The News Courier in Athens, Alabama

Opinion

May 9, 2012

Longer school summer break would bring many benefits

The Tuscaloosa News on school year legislation:

In a bygone day, the back-to-school advertising would hit newspapers and television around Aug. 1. These days, back-to-school ads begin about as soon as the previous school year’s final bell rings. That’s how short the summer vacation has become.

Thankfully, the Alabama Legislature has finally decided to do something about that. It recently sent to Gov. Robert Bentley a bill that would limit the K-12 school year to a period beginning two weeks before Labor Day and ending the Friday before Memorial Day. Bentley should sign it.

The Alabama Education Association backs the bill because it believes the longer summer will mean more revenue for the education budget from tourism tax dollars.

The school year traditionally ran between Sept. 1 and May 31. Starting in the 1970s, the school start date started creeping back into August. It reached a point where the school start date was much closer to Aug. 1 than Sept. 1.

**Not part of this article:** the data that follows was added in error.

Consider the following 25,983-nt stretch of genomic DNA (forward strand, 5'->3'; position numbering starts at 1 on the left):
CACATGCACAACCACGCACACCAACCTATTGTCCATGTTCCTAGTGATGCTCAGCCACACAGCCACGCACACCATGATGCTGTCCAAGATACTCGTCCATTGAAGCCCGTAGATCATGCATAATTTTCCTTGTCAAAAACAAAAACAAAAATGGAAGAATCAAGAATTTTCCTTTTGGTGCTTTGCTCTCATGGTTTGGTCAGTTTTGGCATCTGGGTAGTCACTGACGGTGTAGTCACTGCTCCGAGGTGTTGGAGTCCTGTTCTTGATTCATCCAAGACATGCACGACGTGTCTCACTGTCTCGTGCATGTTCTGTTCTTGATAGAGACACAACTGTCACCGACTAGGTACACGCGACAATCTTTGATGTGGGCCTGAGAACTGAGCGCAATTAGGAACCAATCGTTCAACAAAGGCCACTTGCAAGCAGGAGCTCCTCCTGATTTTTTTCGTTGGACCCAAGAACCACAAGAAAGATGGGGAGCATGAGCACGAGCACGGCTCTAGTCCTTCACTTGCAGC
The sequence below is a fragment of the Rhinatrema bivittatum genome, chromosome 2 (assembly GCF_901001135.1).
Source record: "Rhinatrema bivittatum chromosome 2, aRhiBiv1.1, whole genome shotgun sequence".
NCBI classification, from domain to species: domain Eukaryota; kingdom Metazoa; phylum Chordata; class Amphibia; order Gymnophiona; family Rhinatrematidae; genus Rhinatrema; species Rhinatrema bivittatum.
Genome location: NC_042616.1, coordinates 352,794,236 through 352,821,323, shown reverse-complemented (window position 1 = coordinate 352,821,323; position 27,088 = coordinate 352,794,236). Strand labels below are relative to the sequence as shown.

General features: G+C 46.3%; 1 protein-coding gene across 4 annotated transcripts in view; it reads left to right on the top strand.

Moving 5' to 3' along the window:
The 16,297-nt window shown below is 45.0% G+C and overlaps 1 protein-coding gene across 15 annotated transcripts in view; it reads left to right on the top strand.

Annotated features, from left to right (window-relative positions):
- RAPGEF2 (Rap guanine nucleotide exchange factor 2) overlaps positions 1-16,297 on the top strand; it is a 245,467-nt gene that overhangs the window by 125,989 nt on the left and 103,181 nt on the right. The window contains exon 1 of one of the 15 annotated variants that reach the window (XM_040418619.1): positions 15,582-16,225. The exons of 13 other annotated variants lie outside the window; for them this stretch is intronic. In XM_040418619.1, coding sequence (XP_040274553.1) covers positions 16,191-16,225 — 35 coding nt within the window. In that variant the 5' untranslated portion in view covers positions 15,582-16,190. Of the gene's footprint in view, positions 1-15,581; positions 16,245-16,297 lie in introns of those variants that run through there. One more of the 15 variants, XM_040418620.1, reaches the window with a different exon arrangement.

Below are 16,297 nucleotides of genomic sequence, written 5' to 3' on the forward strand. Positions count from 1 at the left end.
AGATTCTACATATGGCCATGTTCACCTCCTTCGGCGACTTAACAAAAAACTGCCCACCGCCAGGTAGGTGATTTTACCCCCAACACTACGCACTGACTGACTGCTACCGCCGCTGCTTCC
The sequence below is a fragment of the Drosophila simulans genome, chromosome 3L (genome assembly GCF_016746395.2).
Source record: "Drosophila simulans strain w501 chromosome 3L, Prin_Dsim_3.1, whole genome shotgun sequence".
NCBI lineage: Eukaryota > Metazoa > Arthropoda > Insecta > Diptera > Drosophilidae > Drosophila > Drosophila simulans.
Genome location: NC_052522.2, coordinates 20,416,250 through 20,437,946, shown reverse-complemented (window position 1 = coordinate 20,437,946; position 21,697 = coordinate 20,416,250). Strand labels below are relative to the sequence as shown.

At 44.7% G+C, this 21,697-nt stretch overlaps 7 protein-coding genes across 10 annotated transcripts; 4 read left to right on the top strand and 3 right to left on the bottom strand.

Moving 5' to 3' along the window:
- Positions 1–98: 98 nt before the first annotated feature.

Because funding is driven by average daily attendance, school officials want children in class every day and they set attendance policies accordingly. That means that once the school year begins, parents have little control over their children’s lives except on weekends. Even trying to sneak in a long weekend would result in an unexcused absence for students.

Moving the school year effectively eliminated a month of the traditional vacation season. Families who wanted to escape the mid-August heat by taking a trip to the mountains or coast or couldn’t take a vacation earlier were out of luck.

Vacation rental data clearly indicates that tourism season ends when the school year begins. Fall break has never replaced the lost summer tourism time, so the move will increase tourism.

There will be other benefits, as well. Eliminating from the school calendar two of the hottest months of the year can only lower utility bills in the long run, not to mention the students’ comfort.

Educators... say that children retain less from the previous year over a long break. That might be true, although much education research is suspect since it is often carried out with an agenda.

Second, they say parents must now cope with arranging child care for two more months of summer. ...

Families need time together. In the long run, it is the greater freedom and convenience this bill offers families that makes it desirable.

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